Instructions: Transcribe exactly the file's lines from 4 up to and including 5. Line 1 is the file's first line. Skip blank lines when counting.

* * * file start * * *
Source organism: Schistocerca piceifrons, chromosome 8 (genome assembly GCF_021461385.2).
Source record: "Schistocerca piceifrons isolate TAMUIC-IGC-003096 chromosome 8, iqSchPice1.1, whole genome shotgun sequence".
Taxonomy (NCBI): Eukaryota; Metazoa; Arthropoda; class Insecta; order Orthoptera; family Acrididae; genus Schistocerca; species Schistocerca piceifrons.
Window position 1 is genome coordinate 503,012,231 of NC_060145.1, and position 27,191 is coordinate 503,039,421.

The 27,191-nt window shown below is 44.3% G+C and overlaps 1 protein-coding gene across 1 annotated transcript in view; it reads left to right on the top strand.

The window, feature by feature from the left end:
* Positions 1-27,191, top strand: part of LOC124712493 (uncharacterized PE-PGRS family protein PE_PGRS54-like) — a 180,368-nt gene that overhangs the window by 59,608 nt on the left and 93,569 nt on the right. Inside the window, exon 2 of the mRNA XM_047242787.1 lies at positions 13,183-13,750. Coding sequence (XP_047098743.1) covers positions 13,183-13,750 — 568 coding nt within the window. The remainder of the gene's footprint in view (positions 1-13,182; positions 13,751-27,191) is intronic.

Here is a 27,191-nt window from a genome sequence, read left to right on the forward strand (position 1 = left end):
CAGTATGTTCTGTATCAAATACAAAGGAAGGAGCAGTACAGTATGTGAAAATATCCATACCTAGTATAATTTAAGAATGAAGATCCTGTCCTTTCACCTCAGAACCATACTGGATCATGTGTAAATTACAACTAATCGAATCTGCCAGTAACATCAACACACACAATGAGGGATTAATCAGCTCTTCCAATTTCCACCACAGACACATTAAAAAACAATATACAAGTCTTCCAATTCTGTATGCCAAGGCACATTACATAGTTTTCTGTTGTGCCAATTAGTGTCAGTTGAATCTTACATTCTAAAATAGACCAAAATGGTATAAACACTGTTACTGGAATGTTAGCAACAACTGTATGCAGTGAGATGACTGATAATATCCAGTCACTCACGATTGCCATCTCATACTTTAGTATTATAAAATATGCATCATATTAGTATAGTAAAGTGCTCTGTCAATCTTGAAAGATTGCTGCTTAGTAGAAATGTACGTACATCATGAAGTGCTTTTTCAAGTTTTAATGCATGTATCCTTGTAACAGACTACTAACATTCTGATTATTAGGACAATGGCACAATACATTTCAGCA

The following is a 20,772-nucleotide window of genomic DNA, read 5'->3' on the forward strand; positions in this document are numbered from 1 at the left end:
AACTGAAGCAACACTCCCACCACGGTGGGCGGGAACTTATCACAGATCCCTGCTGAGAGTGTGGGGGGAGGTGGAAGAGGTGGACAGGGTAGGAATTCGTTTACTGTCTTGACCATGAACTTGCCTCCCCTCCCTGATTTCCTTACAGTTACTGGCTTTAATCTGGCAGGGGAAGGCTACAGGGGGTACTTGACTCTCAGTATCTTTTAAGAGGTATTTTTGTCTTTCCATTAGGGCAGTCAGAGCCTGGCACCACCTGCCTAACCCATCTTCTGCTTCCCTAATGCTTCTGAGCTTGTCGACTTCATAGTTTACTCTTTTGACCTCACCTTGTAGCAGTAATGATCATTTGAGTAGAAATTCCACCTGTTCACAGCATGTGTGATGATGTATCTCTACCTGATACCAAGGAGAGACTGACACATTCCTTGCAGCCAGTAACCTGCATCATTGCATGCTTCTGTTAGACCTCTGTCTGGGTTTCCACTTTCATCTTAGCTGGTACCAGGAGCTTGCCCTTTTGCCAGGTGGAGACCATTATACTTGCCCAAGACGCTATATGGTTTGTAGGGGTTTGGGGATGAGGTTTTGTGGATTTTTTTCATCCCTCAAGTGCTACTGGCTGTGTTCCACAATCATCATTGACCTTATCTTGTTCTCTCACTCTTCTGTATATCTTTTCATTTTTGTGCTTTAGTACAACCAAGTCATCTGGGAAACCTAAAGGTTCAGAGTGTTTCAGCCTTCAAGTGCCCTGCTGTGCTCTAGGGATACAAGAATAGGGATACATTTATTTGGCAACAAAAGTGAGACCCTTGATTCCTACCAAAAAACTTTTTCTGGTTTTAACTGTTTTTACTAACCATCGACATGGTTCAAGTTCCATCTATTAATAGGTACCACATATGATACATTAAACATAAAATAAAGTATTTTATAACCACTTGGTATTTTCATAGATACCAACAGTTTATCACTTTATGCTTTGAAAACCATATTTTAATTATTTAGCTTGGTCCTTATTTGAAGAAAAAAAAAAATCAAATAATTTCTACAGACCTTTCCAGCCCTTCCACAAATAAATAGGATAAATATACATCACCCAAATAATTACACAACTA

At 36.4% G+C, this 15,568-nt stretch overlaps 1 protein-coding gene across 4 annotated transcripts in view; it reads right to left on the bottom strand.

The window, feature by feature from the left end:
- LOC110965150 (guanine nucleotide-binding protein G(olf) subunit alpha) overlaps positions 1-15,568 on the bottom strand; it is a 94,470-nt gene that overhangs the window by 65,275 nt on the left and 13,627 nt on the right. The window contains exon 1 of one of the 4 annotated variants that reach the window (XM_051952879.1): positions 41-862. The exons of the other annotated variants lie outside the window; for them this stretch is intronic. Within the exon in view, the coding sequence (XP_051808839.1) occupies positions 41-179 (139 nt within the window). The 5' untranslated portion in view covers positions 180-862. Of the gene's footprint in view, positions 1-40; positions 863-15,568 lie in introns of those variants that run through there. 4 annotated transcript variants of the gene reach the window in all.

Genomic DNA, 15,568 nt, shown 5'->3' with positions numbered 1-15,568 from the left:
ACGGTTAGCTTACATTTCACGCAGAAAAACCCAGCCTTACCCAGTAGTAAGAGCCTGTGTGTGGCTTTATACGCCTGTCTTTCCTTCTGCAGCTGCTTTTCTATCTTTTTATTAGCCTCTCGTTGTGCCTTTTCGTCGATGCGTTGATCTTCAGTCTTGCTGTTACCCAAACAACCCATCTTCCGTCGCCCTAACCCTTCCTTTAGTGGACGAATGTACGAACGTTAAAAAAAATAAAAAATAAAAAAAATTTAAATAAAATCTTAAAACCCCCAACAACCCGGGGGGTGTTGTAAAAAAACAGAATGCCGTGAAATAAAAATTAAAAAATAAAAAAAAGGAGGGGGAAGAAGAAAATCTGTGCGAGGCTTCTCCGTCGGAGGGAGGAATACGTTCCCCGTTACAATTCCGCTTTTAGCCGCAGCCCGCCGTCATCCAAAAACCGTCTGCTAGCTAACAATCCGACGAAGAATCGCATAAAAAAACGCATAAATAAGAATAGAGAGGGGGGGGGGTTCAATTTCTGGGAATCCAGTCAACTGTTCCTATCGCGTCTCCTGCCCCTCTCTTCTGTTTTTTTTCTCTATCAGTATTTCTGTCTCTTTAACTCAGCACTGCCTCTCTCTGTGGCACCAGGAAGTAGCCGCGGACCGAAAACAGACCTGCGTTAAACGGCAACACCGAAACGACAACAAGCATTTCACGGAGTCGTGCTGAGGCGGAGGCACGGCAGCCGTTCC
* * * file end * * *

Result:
Window position 1 is genome coordinate 503,012,231 of NC_060145.1, and position 27,191 is coordinate 503,039,421.

The 27,191-nt window shown below is 44.3% G+C and overlaps 1 protein-coding gene across 1 annotated transcript in view; it reads left to right on the top strand.